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Natural Treatments for Eczema

What Causes Eczema?

As yet, the medical community appears to have no definitive answer as to what causes eczema. People who have atopic dermatitis, otherwise known as eczema, have a compromised skin barrier that is less able to retain water and stay hydrated and is more likely to become irritated and unable to fight infection-causing microbes. “The condition affects about 17 percent of children, most of whom first develop it before age 5 and usually as infants,” says dermatologist Dr Richard Antaya, director Pediatric Dermatology at Yale Medicine. “Atopic dermatitis is hereditary and is usually seen in families where other members have eczema, allergies, hay fever or asthma,” explains Dr Antaya, “It can crop up on the legs or hands, and in children, it frequently affects the face.”

Previous research has typically found abnormalities in the upper-most layer of the skin, called the stratum corneum, to be a leading cause of eczema. However, a recent study published in the  Journal of Allergy and Clinical Immunology discovered that a second skin barrier structure of cell-to-cell connections known as tight junctions, may also have anomalies and likely contributes to the development of the disease.

Is there a Cure?

Eczema typically causes dry, red, itchy skin, and at the time of writing, there are no therapies that can treat the skin barrier dysfunction typified by eczema. However, finding natural treatments for eczema that can soothe this frustrating condition can be a life-changer. A study conducted by the Department of Pediatrics, Cincinnati Children’s Hospital Medical Center discovered that 39% of Caucasian children developed eczema by the age of 3 and that children who grew up with a pet dog were significantly less likely to have eczema by the age of 1. 

Doctors usually prescribe anti-inflammatory drugs such as prednisone and topical anti-inflammatory creams to treat eczema, but the side effects and limited success of these therapies often lead sufferers to more natural treatments.

Natural Treatments for Eczema

There are many natural treatments for eczema, some useful, some not so much. We’ve listed a few that we think might be useful.

Sun Exposure and Vitamin D

Spending 10-15 minutes a day exposing your body to the sun, particularly during an eczema flare-up can relieve and speed healing. Aim for a Vitamin D intake of up to 5000IU daily. Vitamin D-rich foods and supplements like salmon, sardines, cod liver oil and eggs can help supplement Vitamin D levels if your sun exposure is low.

Vitamin E

Taking 400IU of Vitamin E every day can boost healing by reducing inflammation. Also, applying Vitamin E topically can help relieve the itch and reduce scarring.

Organic Apple Cider Vinegar Bath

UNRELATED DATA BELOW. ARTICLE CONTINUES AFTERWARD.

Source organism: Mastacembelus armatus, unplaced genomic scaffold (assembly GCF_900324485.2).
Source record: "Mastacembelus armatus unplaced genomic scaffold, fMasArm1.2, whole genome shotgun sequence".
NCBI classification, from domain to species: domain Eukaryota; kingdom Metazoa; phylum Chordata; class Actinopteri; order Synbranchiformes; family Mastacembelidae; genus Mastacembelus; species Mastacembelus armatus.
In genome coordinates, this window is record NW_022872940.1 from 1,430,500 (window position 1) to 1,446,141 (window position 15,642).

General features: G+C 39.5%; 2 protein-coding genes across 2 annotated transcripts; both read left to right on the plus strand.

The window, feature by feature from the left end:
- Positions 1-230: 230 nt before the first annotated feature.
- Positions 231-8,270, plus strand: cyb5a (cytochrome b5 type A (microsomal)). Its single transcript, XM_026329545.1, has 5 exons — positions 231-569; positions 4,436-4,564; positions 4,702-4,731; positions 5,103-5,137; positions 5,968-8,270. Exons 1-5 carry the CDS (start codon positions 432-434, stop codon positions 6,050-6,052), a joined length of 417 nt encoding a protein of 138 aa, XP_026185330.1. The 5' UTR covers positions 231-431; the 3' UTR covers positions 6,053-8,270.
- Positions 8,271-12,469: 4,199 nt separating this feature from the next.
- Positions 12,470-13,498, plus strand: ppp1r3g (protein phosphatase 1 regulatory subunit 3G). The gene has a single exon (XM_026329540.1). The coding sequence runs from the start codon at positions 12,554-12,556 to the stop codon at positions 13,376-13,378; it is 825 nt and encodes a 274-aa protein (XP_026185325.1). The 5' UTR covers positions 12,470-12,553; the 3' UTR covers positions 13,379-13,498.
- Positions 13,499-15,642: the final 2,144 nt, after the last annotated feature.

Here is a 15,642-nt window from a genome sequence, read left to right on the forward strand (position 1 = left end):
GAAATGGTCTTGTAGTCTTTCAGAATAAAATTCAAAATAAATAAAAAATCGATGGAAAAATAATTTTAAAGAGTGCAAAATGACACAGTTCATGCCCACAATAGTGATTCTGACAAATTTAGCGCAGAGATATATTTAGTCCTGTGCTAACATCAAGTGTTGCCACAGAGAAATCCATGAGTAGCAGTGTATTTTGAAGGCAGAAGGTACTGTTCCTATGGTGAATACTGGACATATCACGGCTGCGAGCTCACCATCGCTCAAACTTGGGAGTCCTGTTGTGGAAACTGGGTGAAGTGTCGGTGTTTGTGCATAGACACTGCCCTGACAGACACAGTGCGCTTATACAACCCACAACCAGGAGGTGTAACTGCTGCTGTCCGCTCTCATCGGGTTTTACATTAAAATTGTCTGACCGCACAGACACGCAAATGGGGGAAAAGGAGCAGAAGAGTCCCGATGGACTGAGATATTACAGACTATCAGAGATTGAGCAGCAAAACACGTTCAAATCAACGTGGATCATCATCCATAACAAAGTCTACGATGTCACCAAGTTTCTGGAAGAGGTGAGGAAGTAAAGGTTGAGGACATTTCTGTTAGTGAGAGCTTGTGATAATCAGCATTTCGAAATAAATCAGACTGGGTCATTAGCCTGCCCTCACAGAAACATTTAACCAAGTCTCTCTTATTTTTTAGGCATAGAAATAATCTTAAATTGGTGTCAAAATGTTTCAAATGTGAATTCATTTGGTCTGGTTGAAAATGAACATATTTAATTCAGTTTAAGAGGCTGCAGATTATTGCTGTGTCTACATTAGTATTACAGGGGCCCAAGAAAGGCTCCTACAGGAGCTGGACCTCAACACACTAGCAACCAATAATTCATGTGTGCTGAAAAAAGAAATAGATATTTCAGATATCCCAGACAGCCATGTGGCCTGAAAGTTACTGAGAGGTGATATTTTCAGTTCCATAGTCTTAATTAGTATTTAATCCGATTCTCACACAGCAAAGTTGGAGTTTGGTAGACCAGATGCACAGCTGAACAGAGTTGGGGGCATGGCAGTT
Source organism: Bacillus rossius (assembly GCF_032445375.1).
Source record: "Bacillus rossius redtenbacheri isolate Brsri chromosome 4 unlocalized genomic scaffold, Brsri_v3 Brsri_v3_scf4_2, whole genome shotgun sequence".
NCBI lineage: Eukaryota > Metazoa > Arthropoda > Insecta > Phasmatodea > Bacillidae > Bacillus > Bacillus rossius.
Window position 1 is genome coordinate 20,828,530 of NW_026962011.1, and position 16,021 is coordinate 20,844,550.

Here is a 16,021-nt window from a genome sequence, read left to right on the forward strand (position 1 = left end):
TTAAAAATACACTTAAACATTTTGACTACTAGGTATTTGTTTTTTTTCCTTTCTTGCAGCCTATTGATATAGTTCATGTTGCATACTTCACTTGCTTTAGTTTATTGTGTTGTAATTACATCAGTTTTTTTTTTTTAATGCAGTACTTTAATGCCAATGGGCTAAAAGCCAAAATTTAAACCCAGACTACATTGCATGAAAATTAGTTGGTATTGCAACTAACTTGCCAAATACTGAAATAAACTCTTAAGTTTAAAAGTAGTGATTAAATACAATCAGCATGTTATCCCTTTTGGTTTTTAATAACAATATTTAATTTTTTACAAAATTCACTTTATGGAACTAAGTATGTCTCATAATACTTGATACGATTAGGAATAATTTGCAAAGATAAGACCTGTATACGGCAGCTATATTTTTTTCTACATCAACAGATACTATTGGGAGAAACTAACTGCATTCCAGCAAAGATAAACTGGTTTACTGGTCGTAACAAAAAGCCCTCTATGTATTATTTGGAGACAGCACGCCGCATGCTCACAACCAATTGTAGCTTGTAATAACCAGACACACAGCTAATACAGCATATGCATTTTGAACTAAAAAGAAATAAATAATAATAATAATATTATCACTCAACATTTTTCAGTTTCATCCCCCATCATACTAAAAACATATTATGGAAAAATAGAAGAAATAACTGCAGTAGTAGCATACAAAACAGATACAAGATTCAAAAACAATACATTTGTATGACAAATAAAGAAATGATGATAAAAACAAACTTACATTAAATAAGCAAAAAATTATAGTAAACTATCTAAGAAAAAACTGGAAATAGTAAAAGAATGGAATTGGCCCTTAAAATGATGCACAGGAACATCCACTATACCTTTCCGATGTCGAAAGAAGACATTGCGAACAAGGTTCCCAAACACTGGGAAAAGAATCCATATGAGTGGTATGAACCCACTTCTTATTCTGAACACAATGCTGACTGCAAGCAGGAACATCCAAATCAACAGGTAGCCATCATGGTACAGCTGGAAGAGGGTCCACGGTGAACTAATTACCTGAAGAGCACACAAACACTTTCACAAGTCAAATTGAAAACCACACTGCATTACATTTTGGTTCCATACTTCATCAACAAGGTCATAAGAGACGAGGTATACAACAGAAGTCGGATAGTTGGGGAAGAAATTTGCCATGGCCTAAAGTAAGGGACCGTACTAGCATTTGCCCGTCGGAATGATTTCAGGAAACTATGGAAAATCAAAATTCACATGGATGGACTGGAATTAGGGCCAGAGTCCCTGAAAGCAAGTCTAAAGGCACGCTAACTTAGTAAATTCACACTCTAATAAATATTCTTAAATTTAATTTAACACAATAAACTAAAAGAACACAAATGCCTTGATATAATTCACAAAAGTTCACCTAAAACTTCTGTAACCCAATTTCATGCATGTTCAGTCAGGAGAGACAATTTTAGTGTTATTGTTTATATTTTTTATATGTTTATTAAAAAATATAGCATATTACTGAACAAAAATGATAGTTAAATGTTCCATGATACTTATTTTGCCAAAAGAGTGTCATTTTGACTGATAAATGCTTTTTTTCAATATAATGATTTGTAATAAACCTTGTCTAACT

Add 450ml of organic apple cider vinegar to a bath for a 30-minute soak once a week. Follow with a shower and hop out. You can also allow your hair to soak and apparently it’s really beneficial (for your hair), but you’ll probably want to wash your hair afterwards. Many people have reported this as being an extremely effective way of keeping their eczema under control.

Hemp Seed Oil

Take a teaspoon of hemp seed oil three times a day and use a hemp-based skin cream such as Cibdol Zemadol CBD Cream for Eczema daily. The essential fatty acids in hemp seed oil act as a skin moisturiser and can help fight the dryness of eczema and soothe the inflammation. Hemp seed oil doesn’t contain the psychotropic substances found in marijuana, so it won’t have any mind-altering effects. It can be taken with food, but do not heat too much as this will destroy many of the beneficial substances.

Probiotics

Research has shown that probiotics may reduce the severity of eczema symptoms, and mothers who take probiotics during pregnancy and breastfeeding may prevent their children from developing eczema.

Moisturise

Use a scent-free organic moisturiser at least twice a day to combat dryness and protect the skin barrier.

What to Avoid

  • Processed foods – the additives in these foods may lead to irritation of the skin.
  • Soap – use a soap-free cleanser that is less likely to remove protective natural oils from the skin.
  • Fragranced detergents – can cause allergic reactions.
  • Fabric softeners – any residues left on clothing can lead to skin irritation.
  • Wool or polyester clothing – is prickly and can irritate the skin, opt for 100% cotton.
  • Excessive sweating – rather than heavy clothing, dress in layers that you can remove to prevent sweating.
  • Wearing new clothes – wash new clothes before wearing to remove chemicals and dyes that can trigger sensitivity.

It may be quite a process, but try to understand what triggers your eczema and what works to get rid of flare-ups. This endeavour will likely require careful tracking of allergens and triggers, as well as trial and error testing of various medications and natural treatments for eczema. Also, consider getting a dog! Remember, research had found that having a pet dog main prevent your child from developing eczema.

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